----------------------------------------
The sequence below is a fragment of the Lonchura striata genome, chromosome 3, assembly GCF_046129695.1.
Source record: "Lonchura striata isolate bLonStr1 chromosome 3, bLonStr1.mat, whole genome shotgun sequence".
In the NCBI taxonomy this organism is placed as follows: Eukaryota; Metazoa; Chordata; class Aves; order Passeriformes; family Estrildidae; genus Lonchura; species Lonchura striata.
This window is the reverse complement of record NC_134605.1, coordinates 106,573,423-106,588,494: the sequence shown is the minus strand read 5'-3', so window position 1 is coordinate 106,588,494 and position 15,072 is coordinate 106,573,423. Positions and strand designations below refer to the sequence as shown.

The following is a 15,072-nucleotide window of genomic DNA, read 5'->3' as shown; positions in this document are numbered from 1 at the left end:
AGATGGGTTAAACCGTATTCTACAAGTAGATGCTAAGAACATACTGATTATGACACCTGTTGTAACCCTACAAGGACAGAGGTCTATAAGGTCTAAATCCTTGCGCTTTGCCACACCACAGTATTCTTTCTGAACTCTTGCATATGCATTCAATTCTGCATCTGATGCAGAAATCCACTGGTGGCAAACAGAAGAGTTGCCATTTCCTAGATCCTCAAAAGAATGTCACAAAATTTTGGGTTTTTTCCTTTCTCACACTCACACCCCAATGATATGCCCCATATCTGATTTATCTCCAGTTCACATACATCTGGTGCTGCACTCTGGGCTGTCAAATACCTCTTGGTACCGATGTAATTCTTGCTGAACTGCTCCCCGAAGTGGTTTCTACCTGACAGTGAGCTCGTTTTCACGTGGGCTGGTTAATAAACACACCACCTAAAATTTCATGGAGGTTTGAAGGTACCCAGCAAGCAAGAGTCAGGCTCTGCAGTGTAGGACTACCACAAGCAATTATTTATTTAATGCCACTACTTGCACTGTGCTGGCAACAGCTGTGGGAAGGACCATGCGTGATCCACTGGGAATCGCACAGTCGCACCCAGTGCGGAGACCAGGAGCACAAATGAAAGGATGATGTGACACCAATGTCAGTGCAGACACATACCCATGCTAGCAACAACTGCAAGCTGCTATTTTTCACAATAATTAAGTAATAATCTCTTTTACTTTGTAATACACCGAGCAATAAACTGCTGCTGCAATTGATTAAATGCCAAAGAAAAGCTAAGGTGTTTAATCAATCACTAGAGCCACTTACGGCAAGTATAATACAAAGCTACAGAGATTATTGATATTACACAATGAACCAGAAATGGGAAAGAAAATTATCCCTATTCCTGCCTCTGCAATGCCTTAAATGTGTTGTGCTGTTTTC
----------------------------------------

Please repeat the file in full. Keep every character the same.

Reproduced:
The sequence below is a fragment of the Lonchura striata genome, chromosome 3, assembly GCF_046129695.1.
Source record: "Lonchura striata isolate bLonStr1 chromosome 3, bLonStr1.mat, whole genome shotgun sequence".
In the NCBI taxonomy this organism is placed as follows: Eukaryota; Metazoa; Chordata; class Aves; order Passeriformes; family Estrildidae; genus Lonchura; species Lonchura striata.
This window is the reverse complement of record NC_134605.1, coordinates 106,573,423-106,588,494: the sequence shown is the minus strand read 5'-3', so window position 1 is coordinate 106,588,494 and position 15,072 is coordinate 106,573,423. Positions and strand designations below refer to the sequence as shown.

The following is a 15,072-nucleotide window of genomic DNA, read 5'->3' as shown; positions in this document are numbered from 1 at the left end:
AGATGGGTTAAACCGTATTCTACAAGTAGATGCTAAGAACATACTGATTATGACACCTGTTGTAACCCTACAAGGACAGAGGTCTATAAGGTCTAAATCCTTGCGCTTTGCCACACCACAGTATTCTTTCTGAACTCTTGCATATGCATTCAATTCTGCATCTGATGCAGAAATCCACTGGTGGCAAACAGAAGAGTTGCCATTTCCTAGATCCTCAAAAGAATGTCACAAAATTTTGGGTTTTTTCCTTTCTCACACTCACACCCCAATGATATGCCCCATATCTGATTTATCTCCAGTTCACATACATCTGGTGCTGCACTCTGGGCTGTCAAATACCTCTTGGTACCGATGTAATTCTTGCTGAACTGCTCCCCGAAGTGGTTTCTACCTGACAGTGAGCTCGTTTTCACGTGGGCTGGTTAATAAACACACCACCTAAAATTTCATGGAGGTTTGAAGGTACCCAGCAAGCAAGAGTCAGGCTCTGCAGTGTAGGACTACCACAAGCAATTATTTATTTAATGCCACTACTTGCACTGTGCTGGCAACAGCTGTGGGAAGGACCATGCGTGATCCACTGGGAATCGCACAGTCGCACCCAGTGCGGAGACCAGGAGCACAAATGAAAGGATGATGTGACACCAATGTCAGTGCAGACACATACCCATGCTAGCAACAACTGCAAGCTGCTATTTTTCACAATAATTAAGTAATAATCTCTTTTACTTTGTAATACACCGAGCAATAAACTGCTGCTGCAATTGATTAAATGCCAAAGAAAAGCTAAGGTGTTTAATCAATCACTAGAGCCACTTACGGCAAGTATAATACAAAGCTACAGAGATTATTGATATTACACAATGAACCAGAAATGGGAAAGAAAATTATCCCTATTCCTGCCTCTGCAATGCCTTAAATGTGTTGTGCTGTTTTC